Dear Mama,

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This page is dedicated to the memory of my mother, the reason for this collection of poetry. Please read it in sequence to fully understand its message.

This was originally published in 1986 and given to many friends and family members. Being able to write poetry is not a talent. It is a gift that is meant to be shared. This is my gift to you. If you'd like to print any of this, please follow the guidelines at the bottom of the page. The original was printed on lavender parchment with my artwork. I like to think of it in that form and I think my mother did, too. She loved to share it with all of her friends and with anyone who would listen. You know how mothers love to crow. Thanks to all who gave me valuable insight and inspiration, and for sharing your own personal thoughts and memories about your mamas. 

 

 

 

For Mama . . .
For every woman
who has ever experienced
the joy of motherhood . . .

And for every person
who has ever been blessed
by a mother's love.

Dear Mama . . .
Those two words say it all.

 

 

    
Dear  Mama,
Do you remember how blessed you felt when you knew that you were going to have a baby . . . and the joy and wonder of being closer to another human being for nine months than ever before . . . or since?

 

 

  

Oh, sweet baby, you'll come our way
On some lovely sunlit day.
Your roots will be planted in love's rich soil
As your parents laugh, and love, and toil.
You'll be nourished with warmth and caring that's wise
And your branches and leaves will reach for the skies.

Grow little one, with your face to the sun,
For your precious life has just begun.

 

 


And then that fateful day arrived . . .

As the evening changed to early morn,
My firstborn child, my son, was born.
As the morning sun lit up the sky,
I heard his strong and healthy cry!
A cry that filled my heart with mirth
And forever changed my role on earth.
My sacred duty, my place in the sun,
Is to love and to nurture my newborn son. 

 

 


Life has never been the same since I heard a cry . . .

I heard a baby girl's first cry
As the starlight filled the evening sky;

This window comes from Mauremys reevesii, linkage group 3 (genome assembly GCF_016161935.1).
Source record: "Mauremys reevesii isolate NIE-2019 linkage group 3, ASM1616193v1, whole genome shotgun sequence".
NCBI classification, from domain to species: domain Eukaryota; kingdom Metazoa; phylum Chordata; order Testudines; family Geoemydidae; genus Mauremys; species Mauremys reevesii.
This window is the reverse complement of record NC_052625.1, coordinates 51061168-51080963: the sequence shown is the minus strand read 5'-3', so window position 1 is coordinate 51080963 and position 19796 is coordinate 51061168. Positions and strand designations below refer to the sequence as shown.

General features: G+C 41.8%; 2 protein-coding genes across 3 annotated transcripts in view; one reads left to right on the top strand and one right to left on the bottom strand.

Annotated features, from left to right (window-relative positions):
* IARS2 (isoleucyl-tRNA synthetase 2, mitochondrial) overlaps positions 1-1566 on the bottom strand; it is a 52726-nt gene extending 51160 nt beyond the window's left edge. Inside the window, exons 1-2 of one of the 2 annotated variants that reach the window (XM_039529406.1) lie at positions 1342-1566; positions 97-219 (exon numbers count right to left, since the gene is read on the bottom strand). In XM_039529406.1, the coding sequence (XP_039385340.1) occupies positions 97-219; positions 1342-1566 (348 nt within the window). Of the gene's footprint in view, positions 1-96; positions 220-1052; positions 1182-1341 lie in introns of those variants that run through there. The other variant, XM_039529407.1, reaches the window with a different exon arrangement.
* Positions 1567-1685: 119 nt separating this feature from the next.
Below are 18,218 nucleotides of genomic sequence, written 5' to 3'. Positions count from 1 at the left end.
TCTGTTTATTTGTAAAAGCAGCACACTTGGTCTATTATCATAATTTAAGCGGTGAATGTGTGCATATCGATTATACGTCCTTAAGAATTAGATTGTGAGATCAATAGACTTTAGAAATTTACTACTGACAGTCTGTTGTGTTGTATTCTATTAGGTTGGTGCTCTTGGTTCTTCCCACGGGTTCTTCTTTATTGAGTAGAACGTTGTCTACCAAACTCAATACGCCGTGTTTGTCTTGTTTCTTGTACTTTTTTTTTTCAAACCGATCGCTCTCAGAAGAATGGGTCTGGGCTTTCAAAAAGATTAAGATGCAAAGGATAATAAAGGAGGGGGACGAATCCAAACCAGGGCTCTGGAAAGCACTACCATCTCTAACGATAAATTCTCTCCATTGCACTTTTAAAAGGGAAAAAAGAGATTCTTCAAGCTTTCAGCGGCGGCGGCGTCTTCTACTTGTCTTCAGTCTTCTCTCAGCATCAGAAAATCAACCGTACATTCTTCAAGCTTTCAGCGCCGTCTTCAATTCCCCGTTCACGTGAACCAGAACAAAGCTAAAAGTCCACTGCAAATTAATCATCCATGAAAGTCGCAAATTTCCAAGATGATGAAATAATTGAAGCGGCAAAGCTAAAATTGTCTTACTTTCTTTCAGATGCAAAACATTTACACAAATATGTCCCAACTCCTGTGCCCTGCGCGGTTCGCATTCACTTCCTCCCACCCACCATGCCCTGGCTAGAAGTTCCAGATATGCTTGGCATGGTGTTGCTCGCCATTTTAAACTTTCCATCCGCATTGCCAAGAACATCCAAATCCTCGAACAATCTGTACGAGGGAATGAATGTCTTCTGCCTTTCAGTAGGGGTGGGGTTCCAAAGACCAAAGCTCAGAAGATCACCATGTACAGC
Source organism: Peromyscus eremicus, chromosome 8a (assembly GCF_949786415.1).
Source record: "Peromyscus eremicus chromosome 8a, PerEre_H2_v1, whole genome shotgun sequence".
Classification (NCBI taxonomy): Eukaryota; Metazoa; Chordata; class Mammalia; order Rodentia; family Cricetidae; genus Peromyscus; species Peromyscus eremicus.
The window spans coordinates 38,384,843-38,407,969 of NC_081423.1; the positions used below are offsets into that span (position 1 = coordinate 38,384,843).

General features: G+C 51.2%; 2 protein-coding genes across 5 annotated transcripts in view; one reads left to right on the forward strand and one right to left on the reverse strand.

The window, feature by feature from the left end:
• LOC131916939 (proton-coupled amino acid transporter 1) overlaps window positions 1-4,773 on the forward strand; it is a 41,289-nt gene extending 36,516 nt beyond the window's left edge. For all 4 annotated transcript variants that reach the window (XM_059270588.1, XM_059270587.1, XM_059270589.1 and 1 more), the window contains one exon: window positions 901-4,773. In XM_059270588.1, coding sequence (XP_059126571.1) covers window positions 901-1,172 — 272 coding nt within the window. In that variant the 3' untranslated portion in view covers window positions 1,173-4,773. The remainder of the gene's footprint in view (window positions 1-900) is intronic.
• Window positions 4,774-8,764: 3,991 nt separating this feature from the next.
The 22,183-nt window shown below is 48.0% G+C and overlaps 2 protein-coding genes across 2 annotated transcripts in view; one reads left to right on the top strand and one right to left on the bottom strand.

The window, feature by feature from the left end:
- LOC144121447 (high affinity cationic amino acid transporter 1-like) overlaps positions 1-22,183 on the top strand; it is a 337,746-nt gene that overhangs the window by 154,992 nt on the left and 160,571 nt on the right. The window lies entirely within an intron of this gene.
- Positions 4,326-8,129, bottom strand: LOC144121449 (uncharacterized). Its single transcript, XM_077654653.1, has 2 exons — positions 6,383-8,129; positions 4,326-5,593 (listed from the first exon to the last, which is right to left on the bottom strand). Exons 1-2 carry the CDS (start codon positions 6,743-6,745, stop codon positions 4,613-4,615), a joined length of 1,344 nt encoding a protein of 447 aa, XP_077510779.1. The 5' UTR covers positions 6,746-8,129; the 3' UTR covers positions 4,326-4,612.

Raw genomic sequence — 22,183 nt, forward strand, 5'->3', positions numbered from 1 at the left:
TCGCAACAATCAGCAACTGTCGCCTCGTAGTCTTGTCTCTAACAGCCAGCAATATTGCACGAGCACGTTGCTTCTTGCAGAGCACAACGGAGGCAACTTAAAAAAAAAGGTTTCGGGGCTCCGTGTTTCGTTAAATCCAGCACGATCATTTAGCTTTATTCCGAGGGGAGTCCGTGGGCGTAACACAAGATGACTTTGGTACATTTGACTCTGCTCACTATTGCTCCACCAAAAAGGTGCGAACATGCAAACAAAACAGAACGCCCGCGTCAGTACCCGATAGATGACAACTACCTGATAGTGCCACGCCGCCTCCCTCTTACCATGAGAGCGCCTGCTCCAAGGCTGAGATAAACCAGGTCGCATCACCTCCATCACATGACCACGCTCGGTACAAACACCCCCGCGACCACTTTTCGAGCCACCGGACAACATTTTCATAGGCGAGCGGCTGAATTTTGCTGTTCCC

A cry announcing a healthy birth
As God was lending you to this earth;
A cry that filled each tiny lung
With a song of life as yet unsung;
A cry that formed a bond for three . . .
The father, mother, and newborn thee.

 

 


The early years . . . God made mothers to get us through those years, blessing them with the patience and wisdom to guide us . . . as we tried to do everything for ourselves before we knew how . . . and especially when we had finally mastered the word "no."

 


The Early Years

God made mothers to get us through
    those rough and tumble years . . .
        To soothe our wounds, dispel our fears,
            And wipe away our woeful tears.

He gave to all a patient hand
    with a very special goal . . .
        To guide each precious little soul,
            And keep them pure and whole.

He formed a bond between mother and child,
    A bond of untold worth . . .
        That began to grow from the moment of birth,
            To strengthen our lives on earth.

 


The strength of that bond was often tested. We were such rascals at that age, our small hands upset anything that wasn't nailed down, and we tried your patience at every turn. You'd find a quiet moment for yourself, only to be interrupted. We'd come rushing in, dirty-faced, full of life, and ready for a hug.

 


Today I felt it . . . that sweet tasting joy.
'Twas given to me by a wiggly young boy.
With trust in his heart, this so special child
Gave me his gift, so gentle, yet wild.
Tears filled my eyes, and my heart felt a tug
As I cherished the joy . . .
Of a "just because" hug!




We didn't always live up to your expectations, even though we tried so very hard. You loved us anyway.


 


She wants me to be especially good.
And sometimes I am . . . but not when I should.
She wants me to grow to be healthy and strong.
But I can eat junk food all day long!
She wants me to learn to be friendly and sweet.
So sometimes I smile at the people I meet.
She wants me to be so clean and so tidy.
So I make up my bed every Tuesday and Friday!
She wants my respect and says to be kind,
But it's not always easy to keep that in mind.
This person is special . . . she's not like another.
She always loves me . . . she's my friend and my mother!



Summer was a pleasant time of year for us. It often meant more work and little or no peace and quiet for you, but you encouraged us to experience those delicious days when . . .




School's Out!

You've worked and toiled this year at school
To master every task and tool . . .
Trying to give your every best
To every teacher, every test.
But have you found that lovely thing
That makes you want to laugh and sing,
To run and leap in joyous fun
And feel the warmth of summer's sun?
This feeling comes when school days end
And summer's just around the bend . . .
The ticklish joy of barefoot toes,
Ice cream cones, a sprinkler hose!
No more spelling or math for you,
Just lovely days to think and do.
Enjoy those days, but fill each one
With caring and sharing in summer's sun.